Release: March 22, 2019
''If death is the answer to love’s mysteries
Then bleed on my darling to the sound of a dream'' - (HIM – “Bleed Well”)
After the split from Swiss folk metal masters Eluveitie in 2016, Anna Murphy, Merlin Sutter, and Ivo Henzi pursued their own path on the metal scene and crafted their brilliant debut album “This is the Sound” (2017). Now the creative trio is back with the concept album “The Spell” that weaves a dark fairytale of love, death, and immortal life, told through heavy yet intricate progressive folk rock, enchanting visual art and utterly immersive storytelling. So, it is a step above or a step below their debut?
Honestly, it’s like tree steps above. Where “This is the Sound” felt a bit experimental and alternative, with some indie vibes thrown in for good measure, “The Spell” sees Cellar Darling as a mature band, cementing their sound and following a more cohesive direction. And this is a clear sign of the band’s evolution and musical growth. You hear the same familiar sound but you don’t hear the same song structures as on the previous album. It’s quite refreshing when bands can achieve such a feat and not get caught in a patter, repeating themselves, but instead delivering a second album that is better than the debut.
Love pt. II
Death pt. II
Mixing darkness and light, “The Spell” soars with melody, which combines superbly with heavy passages and progressive flourishes, folky interludes and classical elements, as well as their use of hurdy gurdy and flute, thus creating an alluring backdrop for the story.
According to their bio, this concept album is based on the narrative of Death and the Maiden, telling “the tale of an unnamed girl who is birthed into a world that is full of pain, damaged and debilitated by the human beings that inhabit it. We follow her as she searches for meaning in life, when suddenly she meets and falls in love with Death – concluding with an ambiguous ending that leaves the listener wondering”. As such, the quote at the beginning of this review is not randomly chosen, as I feel those lines sum up the album perfectly. The listener follows the heartbreak the unnamed girl has to endure in the name of love, and all the paths she has taken in order to come face to face with her true love – the Grim Reaper himself. It’s a really gloomy tale and listening to the audiobook (yes, there is an audiobook accompanying this release) you get a sense of her desperation and unfulfillment with this life. I mean, take love out of the equation and what do you have left? Reason why, to me, this album feels like the steps one takes to recover from a broken heart. I mean, this is what I get out of it. But it can be interpreted on many different levels and in many other different ways as themes like mortality, happiness, depression, and love are universal human experiences, and we each filter them accordingly.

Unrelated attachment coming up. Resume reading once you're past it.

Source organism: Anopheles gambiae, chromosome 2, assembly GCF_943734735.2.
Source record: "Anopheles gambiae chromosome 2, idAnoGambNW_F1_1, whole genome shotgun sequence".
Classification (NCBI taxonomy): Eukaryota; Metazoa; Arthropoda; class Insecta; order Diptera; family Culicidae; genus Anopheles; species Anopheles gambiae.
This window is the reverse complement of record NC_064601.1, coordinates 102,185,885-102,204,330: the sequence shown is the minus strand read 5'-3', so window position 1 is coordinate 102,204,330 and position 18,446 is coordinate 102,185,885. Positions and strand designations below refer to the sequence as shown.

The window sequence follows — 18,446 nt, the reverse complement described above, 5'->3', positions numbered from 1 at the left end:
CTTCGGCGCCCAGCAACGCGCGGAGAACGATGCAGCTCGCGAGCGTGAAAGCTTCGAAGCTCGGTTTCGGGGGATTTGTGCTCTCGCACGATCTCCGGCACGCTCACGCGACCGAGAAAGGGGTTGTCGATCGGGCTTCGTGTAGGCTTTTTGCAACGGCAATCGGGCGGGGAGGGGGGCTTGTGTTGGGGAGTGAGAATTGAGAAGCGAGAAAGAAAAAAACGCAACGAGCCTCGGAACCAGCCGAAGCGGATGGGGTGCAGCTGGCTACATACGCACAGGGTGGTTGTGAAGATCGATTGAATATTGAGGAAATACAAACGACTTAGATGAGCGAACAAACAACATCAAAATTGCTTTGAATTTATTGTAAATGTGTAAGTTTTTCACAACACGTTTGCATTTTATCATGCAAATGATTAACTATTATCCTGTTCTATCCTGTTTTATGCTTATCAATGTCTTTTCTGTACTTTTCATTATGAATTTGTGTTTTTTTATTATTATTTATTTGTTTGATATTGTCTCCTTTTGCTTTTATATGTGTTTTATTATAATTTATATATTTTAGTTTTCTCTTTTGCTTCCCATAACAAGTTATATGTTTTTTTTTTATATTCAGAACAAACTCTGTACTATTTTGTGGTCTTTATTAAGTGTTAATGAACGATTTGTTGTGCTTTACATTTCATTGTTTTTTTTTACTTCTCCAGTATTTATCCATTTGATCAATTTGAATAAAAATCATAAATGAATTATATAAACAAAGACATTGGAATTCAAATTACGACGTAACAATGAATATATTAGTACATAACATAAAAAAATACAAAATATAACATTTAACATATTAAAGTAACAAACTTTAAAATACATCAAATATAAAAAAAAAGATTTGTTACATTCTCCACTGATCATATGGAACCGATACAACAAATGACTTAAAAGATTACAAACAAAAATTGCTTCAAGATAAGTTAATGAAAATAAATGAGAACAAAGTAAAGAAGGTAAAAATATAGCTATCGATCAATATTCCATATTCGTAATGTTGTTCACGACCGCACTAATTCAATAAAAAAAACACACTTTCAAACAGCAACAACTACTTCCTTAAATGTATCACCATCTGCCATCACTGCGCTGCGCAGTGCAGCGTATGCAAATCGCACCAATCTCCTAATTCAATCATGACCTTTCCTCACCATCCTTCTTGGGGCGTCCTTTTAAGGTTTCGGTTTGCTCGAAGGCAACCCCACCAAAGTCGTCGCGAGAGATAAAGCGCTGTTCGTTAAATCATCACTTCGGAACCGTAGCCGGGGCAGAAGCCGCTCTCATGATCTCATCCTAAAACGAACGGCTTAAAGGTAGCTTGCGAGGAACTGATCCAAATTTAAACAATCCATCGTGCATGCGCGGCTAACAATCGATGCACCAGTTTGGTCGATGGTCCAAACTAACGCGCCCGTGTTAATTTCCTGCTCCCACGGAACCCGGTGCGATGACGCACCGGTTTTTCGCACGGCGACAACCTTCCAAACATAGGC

On to the music now. Though pretty straightforward and quite complex in its simplicity, “The Spell” is very layered and detailed in terms of storytelling and general flow and mood of the songs. You don’t need a big wall of sound to create an emotional experience, and this is what I love the most about this album in particular. Atmosphere is essential for the listener to engage with this story, and the music delivers big time in this sense as it’s a very cinematic and proggy album. The centerpiece is undoubtedly Anna Murphy’s bright and melodic voice, which guides the listeners through a roller-coaster of emotions, from the dark somber tones in “Pain”, “Death”, or “Burn”, to the emotionally charged delivery in “Insomnia”, “Love” or “Drown”, to the vocal glides in the title track “The Spell” and “Freeze”, she’s not holding back, but instead showcasing her versatility and range.
The occasional use piano or flute also add extra layers of harmony to the main melody, enhancing the intense and dramatic overall atmosphere, and I have particularly enjoyed the flute interlude in “Death”, the soft acoustic guitar lines in “Hang”, or the gentle piano lines in “Sleep” and “Insomnia”. The hurdy gurdy, guitars and drums make sure the album still has a metal edge to it, as the more aggressive numbers like “Pain” or “Freeze” clearly prove it. The music twists and turns beautifully between heavy passages and mellow moments, from the lullaby feel of “Sleep”, to the earthly tones of the hurdy gurdy in “Drown” and “Love part II”, to the dark guitar melody in “Pain”, to the uplifting feel of “Love” to the funeral vibe of “Death part II”, and all of these various elements and sounds make for a really riveting sonic experience.
Cellar Darling are truly a breath of fresh air on the metal scene, and have managed to cast a real spell upon the listeners with such a well-crafted, hunting, and deeply emotional album, that tugs at the heartstrings. “The Spell” may quite possibly be my favorite concept album to date, as it plays on my love and fascination for such mysterious, mystic, and esoteric motifs and notions. Cue HIM’s “When Love and Death Embrace” now, or better yet, the atmospheric version that Ville Valo is currently playing with Agents, as this song fits in like a glove as an epilogue to the narrative of “The Spell”.